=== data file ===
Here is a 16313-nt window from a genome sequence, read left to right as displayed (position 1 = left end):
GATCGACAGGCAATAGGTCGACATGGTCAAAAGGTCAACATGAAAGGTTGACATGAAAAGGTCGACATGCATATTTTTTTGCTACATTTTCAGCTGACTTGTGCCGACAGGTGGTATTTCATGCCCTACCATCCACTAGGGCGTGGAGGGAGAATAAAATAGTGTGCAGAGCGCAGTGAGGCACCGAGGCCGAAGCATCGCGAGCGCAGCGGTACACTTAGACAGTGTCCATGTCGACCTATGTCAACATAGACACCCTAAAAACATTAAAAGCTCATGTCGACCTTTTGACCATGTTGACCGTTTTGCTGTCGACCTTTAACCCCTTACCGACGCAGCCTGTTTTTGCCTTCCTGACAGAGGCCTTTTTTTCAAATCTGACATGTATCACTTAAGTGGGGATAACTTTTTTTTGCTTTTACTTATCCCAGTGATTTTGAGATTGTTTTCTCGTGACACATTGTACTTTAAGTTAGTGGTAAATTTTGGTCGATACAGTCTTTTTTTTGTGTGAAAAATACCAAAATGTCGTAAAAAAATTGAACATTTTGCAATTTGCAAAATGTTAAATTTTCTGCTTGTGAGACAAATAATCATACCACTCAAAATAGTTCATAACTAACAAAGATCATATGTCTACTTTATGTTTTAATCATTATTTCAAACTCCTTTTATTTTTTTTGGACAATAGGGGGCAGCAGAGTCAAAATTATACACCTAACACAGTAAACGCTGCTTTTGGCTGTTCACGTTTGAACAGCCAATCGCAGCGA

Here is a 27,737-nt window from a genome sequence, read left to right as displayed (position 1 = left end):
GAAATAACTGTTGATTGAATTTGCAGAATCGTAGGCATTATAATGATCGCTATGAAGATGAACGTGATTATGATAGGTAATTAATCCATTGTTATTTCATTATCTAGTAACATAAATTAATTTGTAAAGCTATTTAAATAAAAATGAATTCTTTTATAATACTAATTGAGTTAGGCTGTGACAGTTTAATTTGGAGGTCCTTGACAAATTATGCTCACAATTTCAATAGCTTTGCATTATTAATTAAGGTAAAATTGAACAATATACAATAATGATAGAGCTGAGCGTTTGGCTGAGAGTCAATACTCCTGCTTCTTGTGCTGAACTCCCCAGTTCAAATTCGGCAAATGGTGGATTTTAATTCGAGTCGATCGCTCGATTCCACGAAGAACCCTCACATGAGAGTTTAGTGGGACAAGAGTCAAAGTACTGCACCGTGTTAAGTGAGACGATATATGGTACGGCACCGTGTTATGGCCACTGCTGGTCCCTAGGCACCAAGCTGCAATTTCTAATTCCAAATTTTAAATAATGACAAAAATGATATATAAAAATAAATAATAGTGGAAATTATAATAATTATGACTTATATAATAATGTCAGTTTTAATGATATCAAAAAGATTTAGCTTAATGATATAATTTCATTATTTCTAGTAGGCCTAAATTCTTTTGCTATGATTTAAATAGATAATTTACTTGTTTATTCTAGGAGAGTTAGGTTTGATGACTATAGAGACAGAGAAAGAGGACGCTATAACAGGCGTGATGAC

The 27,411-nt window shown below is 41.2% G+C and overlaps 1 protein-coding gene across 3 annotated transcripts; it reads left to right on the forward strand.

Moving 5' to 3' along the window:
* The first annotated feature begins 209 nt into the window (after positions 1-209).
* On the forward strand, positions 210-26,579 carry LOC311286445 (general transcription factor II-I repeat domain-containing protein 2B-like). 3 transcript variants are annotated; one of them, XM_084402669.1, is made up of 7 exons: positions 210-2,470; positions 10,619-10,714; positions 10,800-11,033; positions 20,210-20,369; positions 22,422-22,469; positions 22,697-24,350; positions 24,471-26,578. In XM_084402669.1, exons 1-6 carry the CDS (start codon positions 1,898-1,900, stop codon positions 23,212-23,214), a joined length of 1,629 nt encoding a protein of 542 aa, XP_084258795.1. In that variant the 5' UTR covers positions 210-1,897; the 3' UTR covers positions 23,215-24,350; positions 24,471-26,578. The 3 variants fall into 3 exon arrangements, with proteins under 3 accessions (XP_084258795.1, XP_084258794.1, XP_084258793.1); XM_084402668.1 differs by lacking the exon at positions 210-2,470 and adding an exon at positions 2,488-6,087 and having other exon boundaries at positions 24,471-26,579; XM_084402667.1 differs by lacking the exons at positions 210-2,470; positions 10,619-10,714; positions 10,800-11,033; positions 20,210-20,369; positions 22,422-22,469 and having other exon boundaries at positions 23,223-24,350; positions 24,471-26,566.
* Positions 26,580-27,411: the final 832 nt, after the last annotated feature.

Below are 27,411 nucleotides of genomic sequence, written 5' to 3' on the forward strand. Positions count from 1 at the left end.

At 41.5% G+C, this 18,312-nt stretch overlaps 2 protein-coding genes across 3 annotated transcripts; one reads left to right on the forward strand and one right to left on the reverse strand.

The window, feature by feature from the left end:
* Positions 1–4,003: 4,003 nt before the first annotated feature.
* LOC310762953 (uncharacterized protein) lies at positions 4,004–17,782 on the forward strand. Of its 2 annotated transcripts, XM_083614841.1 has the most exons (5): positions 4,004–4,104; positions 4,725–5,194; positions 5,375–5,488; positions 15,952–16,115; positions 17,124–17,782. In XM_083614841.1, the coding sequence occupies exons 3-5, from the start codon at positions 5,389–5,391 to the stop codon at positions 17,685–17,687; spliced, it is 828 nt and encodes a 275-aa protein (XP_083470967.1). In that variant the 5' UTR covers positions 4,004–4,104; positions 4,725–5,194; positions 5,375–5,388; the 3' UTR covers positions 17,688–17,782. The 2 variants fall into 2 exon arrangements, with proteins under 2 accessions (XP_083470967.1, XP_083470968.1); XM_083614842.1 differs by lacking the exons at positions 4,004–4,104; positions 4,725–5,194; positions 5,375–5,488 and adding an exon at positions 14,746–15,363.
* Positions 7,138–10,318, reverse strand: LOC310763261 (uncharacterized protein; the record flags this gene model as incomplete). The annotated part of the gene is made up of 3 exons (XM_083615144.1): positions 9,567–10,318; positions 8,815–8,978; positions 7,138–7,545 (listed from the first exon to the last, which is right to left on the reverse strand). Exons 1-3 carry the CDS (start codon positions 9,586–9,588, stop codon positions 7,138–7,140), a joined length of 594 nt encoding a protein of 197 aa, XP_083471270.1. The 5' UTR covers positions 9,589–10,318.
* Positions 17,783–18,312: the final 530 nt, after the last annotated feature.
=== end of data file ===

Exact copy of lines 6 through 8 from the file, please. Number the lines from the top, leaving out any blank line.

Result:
Moving 5' to 3' along the window:
* The first annotated feature begins 209 nt into the window (after positions 1-209).
* On the forward strand, positions 210-26,579 carry LOC311286445 (general transcription factor II-I repeat domain-containing protein 2B-like). 3 transcript variants are annotated; one of them, XM_084402669.1, is made up of 7 exons: positions 210-2,470; positions 10,619-10,714; positions 10,800-11,033; positions 20,210-20,369; positions 22,422-22,469; positions 22,697-24,350; positions 24,471-26,578. In XM_084402669.1, exons 1-6 carry the CDS (start codon positions 1,898-1,900, stop codon positions 23,212-23,214), a joined length of 1,629 nt encoding a protein of 542 aa, XP_084258795.1. In that variant the 5' UTR covers positions 210-1,897; the 3' UTR covers positions 23,215-24,350; positions 24,471-26,578. The 3 variants fall into 3 exon arrangements, with proteins under 3 accessions (XP_084258795.1, XP_084258794.1, XP_084258793.1); XM_084402668.1 differs by lacking the exon at positions 210-2,470 and adding an exon at positions 2,488-6,087 and having other exon boundaries at positions 24,471-26,579; XM_084402667.1 differs by lacking the exons at positions 210-2,470; positions 10,619-10,714; positions 10,800-11,033; positions 20,210-20,369; positions 22,422-22,469 and having other exon boundaries at positions 23,223-24,350; positions 24,471-26,566.